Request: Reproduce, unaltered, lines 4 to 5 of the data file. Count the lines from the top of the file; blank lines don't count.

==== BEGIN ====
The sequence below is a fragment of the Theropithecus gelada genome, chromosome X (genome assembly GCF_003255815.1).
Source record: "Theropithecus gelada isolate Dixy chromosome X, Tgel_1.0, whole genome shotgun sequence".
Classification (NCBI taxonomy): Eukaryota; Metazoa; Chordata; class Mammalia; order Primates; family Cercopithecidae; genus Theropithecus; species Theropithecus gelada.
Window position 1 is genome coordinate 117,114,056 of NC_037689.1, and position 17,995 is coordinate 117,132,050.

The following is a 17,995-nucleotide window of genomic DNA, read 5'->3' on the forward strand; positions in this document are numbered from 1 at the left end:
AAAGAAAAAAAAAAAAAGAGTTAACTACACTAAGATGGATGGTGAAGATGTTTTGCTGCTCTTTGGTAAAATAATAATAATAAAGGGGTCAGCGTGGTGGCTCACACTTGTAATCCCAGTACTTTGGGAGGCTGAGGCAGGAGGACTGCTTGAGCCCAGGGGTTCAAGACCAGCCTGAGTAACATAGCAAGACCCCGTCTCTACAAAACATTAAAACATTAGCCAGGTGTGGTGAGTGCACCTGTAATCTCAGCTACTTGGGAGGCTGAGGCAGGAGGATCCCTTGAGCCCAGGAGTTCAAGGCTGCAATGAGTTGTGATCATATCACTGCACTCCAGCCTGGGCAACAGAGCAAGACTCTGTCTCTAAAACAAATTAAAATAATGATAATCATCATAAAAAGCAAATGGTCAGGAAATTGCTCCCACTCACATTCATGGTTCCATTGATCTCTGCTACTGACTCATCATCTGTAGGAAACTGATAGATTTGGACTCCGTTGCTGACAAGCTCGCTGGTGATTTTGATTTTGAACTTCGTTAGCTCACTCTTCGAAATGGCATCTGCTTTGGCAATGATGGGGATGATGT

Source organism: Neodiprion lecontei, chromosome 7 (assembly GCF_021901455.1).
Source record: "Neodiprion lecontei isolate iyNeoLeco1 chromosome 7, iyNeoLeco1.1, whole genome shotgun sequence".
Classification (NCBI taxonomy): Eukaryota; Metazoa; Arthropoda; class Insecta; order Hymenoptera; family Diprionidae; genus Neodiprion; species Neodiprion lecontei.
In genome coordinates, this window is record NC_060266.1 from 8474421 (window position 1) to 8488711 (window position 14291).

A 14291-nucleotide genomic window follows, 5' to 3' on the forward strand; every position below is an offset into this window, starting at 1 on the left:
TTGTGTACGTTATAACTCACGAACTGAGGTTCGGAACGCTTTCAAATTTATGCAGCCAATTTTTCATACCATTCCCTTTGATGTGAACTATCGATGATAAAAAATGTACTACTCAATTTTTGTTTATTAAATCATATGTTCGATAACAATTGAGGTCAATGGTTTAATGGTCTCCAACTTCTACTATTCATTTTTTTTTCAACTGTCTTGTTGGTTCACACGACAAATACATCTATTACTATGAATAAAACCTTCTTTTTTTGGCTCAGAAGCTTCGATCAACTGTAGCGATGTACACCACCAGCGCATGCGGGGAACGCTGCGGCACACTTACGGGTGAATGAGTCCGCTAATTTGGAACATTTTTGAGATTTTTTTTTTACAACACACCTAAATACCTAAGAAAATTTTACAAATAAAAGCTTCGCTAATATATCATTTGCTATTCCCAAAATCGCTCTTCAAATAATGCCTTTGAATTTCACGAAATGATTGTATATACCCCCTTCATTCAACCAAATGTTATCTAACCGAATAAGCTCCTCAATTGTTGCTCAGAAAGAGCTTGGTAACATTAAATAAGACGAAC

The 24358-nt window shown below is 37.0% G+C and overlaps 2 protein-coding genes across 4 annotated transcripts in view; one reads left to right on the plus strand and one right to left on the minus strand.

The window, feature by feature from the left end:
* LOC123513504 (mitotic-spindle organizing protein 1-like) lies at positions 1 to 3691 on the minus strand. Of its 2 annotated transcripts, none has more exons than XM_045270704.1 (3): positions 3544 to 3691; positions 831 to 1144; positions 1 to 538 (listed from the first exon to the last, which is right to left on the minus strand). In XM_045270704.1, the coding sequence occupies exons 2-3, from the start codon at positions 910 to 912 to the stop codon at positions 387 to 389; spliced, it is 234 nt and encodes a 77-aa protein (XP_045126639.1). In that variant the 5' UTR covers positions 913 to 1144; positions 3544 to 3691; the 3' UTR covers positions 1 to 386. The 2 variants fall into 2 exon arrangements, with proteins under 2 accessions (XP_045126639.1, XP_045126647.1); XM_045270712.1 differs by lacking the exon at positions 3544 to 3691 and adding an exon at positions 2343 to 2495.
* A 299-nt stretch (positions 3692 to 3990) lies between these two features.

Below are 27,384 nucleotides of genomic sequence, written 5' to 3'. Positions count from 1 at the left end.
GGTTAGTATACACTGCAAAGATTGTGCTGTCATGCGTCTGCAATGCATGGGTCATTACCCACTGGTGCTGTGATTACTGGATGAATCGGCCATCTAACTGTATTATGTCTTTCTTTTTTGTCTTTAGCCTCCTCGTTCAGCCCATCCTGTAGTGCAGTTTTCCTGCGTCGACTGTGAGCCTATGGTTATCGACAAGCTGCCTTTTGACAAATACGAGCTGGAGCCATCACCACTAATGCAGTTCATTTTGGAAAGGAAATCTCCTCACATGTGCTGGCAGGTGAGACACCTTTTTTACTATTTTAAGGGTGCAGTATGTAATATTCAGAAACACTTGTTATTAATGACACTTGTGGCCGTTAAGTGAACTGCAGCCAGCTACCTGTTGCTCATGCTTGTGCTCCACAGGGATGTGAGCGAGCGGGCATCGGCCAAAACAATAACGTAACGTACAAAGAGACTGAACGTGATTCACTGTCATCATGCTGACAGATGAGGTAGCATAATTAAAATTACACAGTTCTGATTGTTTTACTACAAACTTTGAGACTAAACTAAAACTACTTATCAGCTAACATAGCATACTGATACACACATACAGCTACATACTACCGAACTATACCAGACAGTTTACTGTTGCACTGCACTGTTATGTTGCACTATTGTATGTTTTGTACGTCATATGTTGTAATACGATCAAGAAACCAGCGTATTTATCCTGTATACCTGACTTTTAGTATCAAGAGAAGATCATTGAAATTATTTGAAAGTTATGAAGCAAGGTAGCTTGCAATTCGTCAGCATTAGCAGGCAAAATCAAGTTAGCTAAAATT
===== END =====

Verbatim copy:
Window position 1 is genome coordinate 117,114,056 of NC_037689.1, and position 17,995 is coordinate 117,132,050.

The following is a 17,995-nucleotide window of genomic DNA, read 5'->3' on the forward strand; positions in this document are numbered from 1 at the left end: